As the HLP report recognizes, universal access to basic healthcare services is the key to achieving most of the post-2015 health outcome targets. For example, basic care prevents 80 percent of maternal deaths. But despite the clear need for these services, 13 years after the adoption of the MDGs, many developing country health systems are still not organized to deliver them widely.
Leaders must commit to do better. A target for progress toward UHC — measured in low-income countries by the coverage of basic primary care services — would establish clear expectations and accountability for governments. By integrating services under a primary care model, countries will leverage synergies across health areas (such as combining screening and prevention for multiple conditions in the same clinic visit), providing better care for every dollar spent. They’ll make the most of trained health workers, infrastructure, and commodities such as essential medicines. Although restructuring health systems requires commitment, it’s one of the best investments that countries can make.
Transforming health systems for equitable and sustainable health impact
Two of the HLP’s five “big, transformative shifts” are to “leave no one behind” and organize around sustainable development. UHC is an ideal target for achieving both. UHC inherently promotes equity through the goal of health for all. It’s most life-changing for those underserved by the status quo — those for whom the necessary services are unavailable or unaffordable. In Rwanda, for example, efforts towards UHC began by first identifying the poorest residents using community-based mechanisms and providing them comprehensive subsidized care. UHC is motivated by the understanding that health is a human right.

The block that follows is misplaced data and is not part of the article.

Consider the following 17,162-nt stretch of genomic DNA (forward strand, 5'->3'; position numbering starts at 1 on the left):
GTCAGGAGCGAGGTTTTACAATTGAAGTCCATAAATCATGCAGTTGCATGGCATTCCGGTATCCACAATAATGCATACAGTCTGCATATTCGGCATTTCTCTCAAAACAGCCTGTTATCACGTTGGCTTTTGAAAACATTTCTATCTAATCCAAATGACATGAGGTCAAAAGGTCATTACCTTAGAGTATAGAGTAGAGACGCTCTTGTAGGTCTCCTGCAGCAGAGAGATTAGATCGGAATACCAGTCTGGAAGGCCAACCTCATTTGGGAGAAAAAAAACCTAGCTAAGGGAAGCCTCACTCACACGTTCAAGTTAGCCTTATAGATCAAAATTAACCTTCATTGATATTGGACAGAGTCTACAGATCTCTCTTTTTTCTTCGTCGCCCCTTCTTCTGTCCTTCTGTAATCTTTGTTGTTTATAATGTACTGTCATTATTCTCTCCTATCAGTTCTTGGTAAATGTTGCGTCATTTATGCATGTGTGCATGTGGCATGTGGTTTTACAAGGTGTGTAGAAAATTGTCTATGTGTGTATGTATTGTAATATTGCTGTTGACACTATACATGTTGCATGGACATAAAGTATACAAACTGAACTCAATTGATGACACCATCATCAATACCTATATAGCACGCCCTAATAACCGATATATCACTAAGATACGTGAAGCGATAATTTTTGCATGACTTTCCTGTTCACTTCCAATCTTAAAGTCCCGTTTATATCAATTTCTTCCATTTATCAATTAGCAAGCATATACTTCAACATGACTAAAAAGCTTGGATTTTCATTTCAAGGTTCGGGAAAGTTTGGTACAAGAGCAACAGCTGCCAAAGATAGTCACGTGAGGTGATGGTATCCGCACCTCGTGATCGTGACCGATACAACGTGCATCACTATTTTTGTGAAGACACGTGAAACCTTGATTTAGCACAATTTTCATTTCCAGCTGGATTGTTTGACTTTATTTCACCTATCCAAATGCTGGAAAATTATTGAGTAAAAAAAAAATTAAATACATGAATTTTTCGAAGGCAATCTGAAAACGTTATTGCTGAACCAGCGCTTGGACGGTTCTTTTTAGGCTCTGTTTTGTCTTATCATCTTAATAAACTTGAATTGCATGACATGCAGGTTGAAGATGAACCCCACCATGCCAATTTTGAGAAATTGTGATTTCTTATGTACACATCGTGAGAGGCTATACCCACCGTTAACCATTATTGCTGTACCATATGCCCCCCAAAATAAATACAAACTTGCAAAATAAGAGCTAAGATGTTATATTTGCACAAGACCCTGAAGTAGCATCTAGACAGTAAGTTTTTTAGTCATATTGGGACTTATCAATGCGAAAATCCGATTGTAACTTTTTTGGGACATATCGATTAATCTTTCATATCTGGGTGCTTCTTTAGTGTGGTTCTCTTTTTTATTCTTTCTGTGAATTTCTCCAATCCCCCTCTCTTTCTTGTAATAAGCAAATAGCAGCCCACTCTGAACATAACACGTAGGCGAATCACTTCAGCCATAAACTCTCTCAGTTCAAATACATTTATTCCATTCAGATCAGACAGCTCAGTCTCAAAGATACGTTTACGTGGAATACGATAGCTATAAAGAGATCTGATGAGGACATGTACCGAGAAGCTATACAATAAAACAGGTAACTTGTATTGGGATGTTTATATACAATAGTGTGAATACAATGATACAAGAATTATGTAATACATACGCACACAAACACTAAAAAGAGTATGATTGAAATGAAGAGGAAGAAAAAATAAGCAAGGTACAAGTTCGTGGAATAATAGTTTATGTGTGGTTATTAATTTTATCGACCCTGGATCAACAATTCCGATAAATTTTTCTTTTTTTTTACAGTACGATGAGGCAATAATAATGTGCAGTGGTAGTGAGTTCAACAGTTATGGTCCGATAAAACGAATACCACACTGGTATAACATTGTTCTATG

UHC is essential to sustainable development because it mobilizes all viable sources of funding, both international and domestic, within a coordinated framework. International assistance remains an essential resource for the poorest countries, particularly to accelerate new programs such as expanded immunization, AIDS treatment, and new approaches to malaria control. Success depends also on harnessing domestic funding for health. UHC can save lives by channeling the rapid economic growth that’s already occurring in sub-Saharan Africa and elsewhere into essential health services and innovations in service delivery.
The road ahead
If U.N. Secretary General Ban Ki-moon wants sustainability, equity, and real transformation in global health, he should recommend UHC as a post-2015 health target when he reports to member states in September. Driven by strong leaders like Seddiqi, UHC is measurable and achievable, as demonstrated by the nearly 20 low and middle-income countries that have achieved or are well on the way to UHC. The longer countries wait to embrace UHC, the more entrenched, siloed, and inequitable their health systems will become and the less effectively they will mobilize the full range of financial resources for health. Through UHC, we can do better.